How to be the best listener in your office

We place so much importance today on tweeting, posting, sharing and commenting that we forget about the most important verb in the workplace.


This is not a third-grade lesson in making friends. We know we’re supposed to listen to each other, but how often do you actually sit quietly, put away your phone and hear every single word someone has to say?

Probably not often enough.

The best leaders at a company give their employees the floor and the time of day. They are patient, don’t interject and use employee feedback to drive the business forward.

Yes, bosses are in charge but that doesn’t mean they need to dominate every conversation.

How do you, as a leader (or emerging leader), develop expert listening skills? There are two steps:

  1. Develop a “listening mindset”
  2. Practice practice practice

What’s a “listening mindset”?

First and foremost, you don’t listen to employees so you can jump in and tell them what’s what. You follow their every word so you can follow up with thoughtful questions to take the conversation deeper.

The dialogue is a great opportunity to use my “6 Most Powerful Words in Networking.” They are:

Rather than jump in and take over the conversation, think about the questions you can ask that relate to what the person said most recently.

Wrong way to listen

Employee: The Richards account has been difficult from the start, and it’s obvious our team wasn’t on the same page.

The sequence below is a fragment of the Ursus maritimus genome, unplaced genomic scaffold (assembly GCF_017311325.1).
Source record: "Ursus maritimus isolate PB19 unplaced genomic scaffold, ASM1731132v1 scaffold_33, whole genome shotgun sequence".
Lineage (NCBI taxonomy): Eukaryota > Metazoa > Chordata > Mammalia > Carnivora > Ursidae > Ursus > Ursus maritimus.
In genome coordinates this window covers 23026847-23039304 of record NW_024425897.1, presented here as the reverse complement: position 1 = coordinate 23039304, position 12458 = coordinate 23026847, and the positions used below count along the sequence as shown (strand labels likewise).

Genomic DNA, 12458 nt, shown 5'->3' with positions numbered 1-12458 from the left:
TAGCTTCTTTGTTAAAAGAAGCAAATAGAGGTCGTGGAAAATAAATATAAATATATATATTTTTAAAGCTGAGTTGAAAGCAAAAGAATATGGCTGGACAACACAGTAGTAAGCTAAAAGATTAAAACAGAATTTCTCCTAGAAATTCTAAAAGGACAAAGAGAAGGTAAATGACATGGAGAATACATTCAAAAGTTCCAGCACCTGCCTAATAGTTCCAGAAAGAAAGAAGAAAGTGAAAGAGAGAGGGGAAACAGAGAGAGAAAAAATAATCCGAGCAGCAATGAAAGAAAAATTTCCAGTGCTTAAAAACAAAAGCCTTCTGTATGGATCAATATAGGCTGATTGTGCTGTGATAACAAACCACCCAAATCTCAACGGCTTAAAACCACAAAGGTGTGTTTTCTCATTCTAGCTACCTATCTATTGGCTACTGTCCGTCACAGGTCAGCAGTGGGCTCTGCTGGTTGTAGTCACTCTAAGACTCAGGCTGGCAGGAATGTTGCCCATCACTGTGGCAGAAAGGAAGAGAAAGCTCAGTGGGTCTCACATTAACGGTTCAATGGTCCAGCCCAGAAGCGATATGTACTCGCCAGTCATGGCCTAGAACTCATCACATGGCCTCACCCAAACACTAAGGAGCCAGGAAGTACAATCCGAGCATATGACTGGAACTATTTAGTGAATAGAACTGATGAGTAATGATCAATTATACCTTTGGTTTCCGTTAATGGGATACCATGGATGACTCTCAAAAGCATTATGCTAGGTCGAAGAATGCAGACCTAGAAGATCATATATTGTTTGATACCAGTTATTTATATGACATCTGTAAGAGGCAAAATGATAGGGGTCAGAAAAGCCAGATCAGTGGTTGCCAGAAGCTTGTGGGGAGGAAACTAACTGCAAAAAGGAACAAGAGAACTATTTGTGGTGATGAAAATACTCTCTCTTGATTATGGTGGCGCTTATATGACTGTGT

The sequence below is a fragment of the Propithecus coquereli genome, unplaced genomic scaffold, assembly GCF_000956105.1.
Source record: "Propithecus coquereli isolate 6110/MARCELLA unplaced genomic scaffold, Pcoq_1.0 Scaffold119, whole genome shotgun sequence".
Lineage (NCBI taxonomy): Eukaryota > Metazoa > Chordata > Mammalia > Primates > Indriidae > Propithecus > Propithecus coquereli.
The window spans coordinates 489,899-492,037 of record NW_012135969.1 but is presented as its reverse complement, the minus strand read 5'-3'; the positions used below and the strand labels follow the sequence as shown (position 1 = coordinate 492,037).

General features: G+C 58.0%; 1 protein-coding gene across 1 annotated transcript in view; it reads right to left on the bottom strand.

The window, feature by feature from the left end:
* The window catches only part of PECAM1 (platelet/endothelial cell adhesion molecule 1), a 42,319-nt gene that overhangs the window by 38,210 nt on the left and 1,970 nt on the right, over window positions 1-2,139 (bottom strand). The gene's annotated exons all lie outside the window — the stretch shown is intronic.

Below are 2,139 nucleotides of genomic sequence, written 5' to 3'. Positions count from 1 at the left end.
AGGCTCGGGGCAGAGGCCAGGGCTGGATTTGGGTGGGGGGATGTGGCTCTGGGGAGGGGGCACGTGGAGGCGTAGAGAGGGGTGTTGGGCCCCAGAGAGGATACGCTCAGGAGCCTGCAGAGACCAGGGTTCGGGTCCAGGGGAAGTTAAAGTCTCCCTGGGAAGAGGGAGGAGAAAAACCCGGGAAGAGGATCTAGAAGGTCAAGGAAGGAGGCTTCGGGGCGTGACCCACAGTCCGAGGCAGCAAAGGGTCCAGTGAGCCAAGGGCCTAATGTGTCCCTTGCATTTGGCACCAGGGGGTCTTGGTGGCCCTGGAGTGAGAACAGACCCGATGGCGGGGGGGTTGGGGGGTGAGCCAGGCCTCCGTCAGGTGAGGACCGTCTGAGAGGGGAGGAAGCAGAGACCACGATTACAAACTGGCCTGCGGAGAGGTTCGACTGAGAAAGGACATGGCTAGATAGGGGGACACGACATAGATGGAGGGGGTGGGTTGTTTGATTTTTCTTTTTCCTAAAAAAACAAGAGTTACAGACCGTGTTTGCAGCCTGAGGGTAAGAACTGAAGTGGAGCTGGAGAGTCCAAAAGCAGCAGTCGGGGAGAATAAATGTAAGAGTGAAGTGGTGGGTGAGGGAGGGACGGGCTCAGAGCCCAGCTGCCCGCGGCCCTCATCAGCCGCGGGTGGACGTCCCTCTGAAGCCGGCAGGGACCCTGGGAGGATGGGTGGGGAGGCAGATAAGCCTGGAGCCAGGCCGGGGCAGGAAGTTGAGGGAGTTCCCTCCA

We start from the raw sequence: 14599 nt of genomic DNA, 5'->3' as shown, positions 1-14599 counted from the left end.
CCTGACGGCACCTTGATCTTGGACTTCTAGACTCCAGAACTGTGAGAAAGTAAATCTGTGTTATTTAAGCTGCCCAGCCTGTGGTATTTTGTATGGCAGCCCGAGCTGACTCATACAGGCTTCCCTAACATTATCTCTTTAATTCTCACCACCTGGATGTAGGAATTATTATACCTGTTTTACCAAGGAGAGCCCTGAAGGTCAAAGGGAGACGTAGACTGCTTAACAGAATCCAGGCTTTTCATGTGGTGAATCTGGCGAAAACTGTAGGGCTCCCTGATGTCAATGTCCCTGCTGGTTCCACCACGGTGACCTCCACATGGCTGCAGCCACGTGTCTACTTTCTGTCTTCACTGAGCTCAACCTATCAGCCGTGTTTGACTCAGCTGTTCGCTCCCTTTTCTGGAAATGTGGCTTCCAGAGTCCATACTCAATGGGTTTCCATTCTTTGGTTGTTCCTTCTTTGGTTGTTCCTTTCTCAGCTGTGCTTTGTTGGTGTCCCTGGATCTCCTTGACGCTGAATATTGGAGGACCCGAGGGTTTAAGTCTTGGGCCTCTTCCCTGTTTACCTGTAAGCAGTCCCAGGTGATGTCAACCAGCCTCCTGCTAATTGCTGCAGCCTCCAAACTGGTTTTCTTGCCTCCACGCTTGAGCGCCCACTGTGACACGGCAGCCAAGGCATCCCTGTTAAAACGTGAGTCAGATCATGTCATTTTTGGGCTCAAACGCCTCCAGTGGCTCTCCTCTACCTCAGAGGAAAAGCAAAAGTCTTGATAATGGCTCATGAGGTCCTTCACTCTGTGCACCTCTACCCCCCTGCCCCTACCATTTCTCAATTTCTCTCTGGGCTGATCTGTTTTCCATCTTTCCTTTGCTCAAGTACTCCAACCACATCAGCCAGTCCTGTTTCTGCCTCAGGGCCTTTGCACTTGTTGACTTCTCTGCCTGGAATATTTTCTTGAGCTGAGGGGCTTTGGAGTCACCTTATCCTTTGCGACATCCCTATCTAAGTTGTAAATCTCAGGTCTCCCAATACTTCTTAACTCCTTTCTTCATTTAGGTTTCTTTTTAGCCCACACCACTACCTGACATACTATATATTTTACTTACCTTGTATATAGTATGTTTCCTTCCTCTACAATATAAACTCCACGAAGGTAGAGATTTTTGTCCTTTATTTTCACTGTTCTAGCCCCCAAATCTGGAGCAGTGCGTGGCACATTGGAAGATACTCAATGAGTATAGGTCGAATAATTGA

Boss: I had a feeling the Richards project would be a problem because we’re had issues with other members of the Richards team in the past. This is what you need to do from now on…

The employee was on the verge of explaining what went wrong and, perhaps, offering a solution to a client management problem. But the boss pretty much took over the conversation and never truly listened.

Right way to listen

Employee: The Richards account has been difficult from the start, and it’s obvious our team wasn’t on the same page.

Boss: Why do you think it’s been difficult?

Employee: Well, we struggled to find times for everyone to meet so we had trouble communicating and keeping everyone on the same page.

Boss: How do you think everyone should have stayed in communication?

Employee: I think it was too much to ask the Richards team to meet in-person twice a month. Maybe once a month and regular conference calls instead?

Boss: I like that idea. Good thinking.

The boss allows the employee to talk further by asking questions (why and how are two of my “Six Most Powerful Words in Networking”).

A leader at a company doesn’t need to create brilliant ideas out of thin air. Why not listen intently to your team and let them share insights that can guide the organization?

The only way to gain new perspective is to stop what you’re doing and fall into a “listening mindset.”

Say to yourself, “I am going to be the listener and questioner for the next few minutes.” Let’s see what intel I can uncover.

Leader and Listener. Two words that look and sound awfully similar.

There’s a reason for that.

This column first appeared on

Danny Rubin is an award-winning author and speaker on business communication skills. His book, Wait, How Do I Write This Email?, is a collection of 100+ templates for networking, the job search and LinkedIn. Visit to read more of his blog posts and connect with him on Twitter.

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